Even more than treats or toys, we all know there is something else that dolphins love the most: Fish! Here at Dolphin Connection, our dolphins eat capelin and herring: up to 45 pounds each per day! Fish provides the dolphins with everything that they need in the way of protein, fats, carbohydrates, calories, and even hydration! Think of this as equivalent to a healthy menu of fruits, vegetables and protein for you.  Not only is fish the perfect food for a dolphin, but our dolphins are fed only the very best of this perfect food. Every morning we sort through hundreds of pounds of fish, making sure to pull any out that don’t meet our standards. A scratch, a scrape, or a cut on the fish? Throw it out. Our dolphins get only the best, restaurant quality fish every day.

So, if a dolphin comes trick-or-treating to your door, now you know what they might like. Give them a fish and that’s like you receiving an apple in your bag – delicious and nutritious! Give them an ice cube and that’s like you receiving a candy bar – a special treat that’s completely separate from your daily meals. Throw a ball or offer a rub down and that’s like you receiving a warm greeting or a fun game – a chance to interact with folks you care about in a way that’s enjoyable and special.

Next time you’re here at Hawks Cay Resort enjoying a sunset, come on over and watch our trainers and guests as they swim with the dolphins. Of course you’ll see them providing lots and lots of fish, but if you pay close attention you’ll see treats, rubs, toys and affection being given out just as freely.  October really is a wonderful month, and not just for the little ghouls and goblins in your neighborhood!

Dolphin Connection Blog - September 2013


Here at Dolphin Connection we dedicate our lives to the care of bottlenose dolphins. This is, after all, our local species of dolphin which can be found around the Florida Keys and in fact all around the entire state of Florida! We are lucky because this animal that has captured our heart is not an endangered species. Every night we can rest our minds knowing that our dolphins and their counterparts in the Atlantic Ocean and the Gulf of Mexico are healthy and thriving. Unfortunately, the same cannot be said for other species of cetaceans (whales, dolphins, and porpoises) worldwide.

 In the Gulf of California, the very small body of water separating Baja California from the Mexican mainland, lives a species of porpoise called the vaquita. The vaquita, Phocoena sinus, is among the rarest of all mammals with population estimates in the low hundreds.  Listed as “Critically Endangered” by the IUCN (International Union for the Conservation of Nature) since 1996, the population has continued to decrease due primarily to pressures from the commercial fishing industry. While not itself a hunted species, vaquita fall victim to accidental entanglement in fishing gear (bycatch). With the current loss of animals to bycatch exceeding the species’ birth rate, the future is grim for this tiny porpoise, but there is hope.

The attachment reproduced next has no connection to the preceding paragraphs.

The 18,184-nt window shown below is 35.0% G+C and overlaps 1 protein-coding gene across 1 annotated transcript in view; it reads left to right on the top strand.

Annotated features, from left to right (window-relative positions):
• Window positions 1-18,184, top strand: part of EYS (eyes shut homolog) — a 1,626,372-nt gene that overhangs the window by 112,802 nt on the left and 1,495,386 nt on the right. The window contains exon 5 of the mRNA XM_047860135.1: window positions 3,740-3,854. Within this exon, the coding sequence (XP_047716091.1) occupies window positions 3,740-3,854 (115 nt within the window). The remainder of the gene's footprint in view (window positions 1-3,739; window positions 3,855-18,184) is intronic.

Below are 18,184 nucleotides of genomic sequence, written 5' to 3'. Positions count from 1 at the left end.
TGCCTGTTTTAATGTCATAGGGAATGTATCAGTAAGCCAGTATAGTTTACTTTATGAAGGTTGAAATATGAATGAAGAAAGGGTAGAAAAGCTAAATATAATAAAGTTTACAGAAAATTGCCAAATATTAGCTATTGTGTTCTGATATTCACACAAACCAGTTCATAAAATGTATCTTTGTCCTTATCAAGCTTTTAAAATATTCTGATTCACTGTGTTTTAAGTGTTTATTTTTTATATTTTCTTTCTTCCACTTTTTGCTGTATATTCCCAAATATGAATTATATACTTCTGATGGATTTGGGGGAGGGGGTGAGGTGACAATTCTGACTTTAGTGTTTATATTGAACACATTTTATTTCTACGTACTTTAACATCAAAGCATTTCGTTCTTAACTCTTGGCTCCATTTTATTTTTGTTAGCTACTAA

The Mexican government has committed to vaquita conservation measures and has reached out to international partners for assistance. This assistance can be provided in a variety of ways. First, a public awareness program is essential. Bringing the attention of the masses to the situation will be a crucial step in recruiting resources, and where can you find millions of animal-loving, dedicated people? Zoos and aquariums of course! Additionally, alternative fishing strategies are needed for the local population who depend on the commercial fishery around the Gulf of California for their own survival. Technology that can maintain – or improve – the fishermen’s success while protecting the vaquita from entanglement will benefit everyone.

So today, from our beautiful home in the Florida Keys as we swim with dolphins and admire the sunsets at Hawks Cay Resort, we begin Step 1: Public Awareness. Reaching out to all our fellow dolphin lovers and making sure that you are all aware that cetaceans need our help and knowing that if anyone is dedicated to this cause, it is you. Next we will tackle Step 2: Recruiting Resources. Dolphin Connection, in partnership with the other members of the Bottlenose Dolphin Breeding Consortium, is looking at ways we can help the vaquita. Through research, financial donations, staff knowledge and supplies, those of us who have already devoted our lives to the health and well-being of animals hope to provide everything we possibly can to bring the vaquita back from the brink.

If you would like to learn more about the endangered vaquita, please visit these websites for information:

61 Hawks Cay Boulevard Duck Key, FL 33050
office: 305-289-9975 fax: 305-289-0136 reservations: 888-251-3674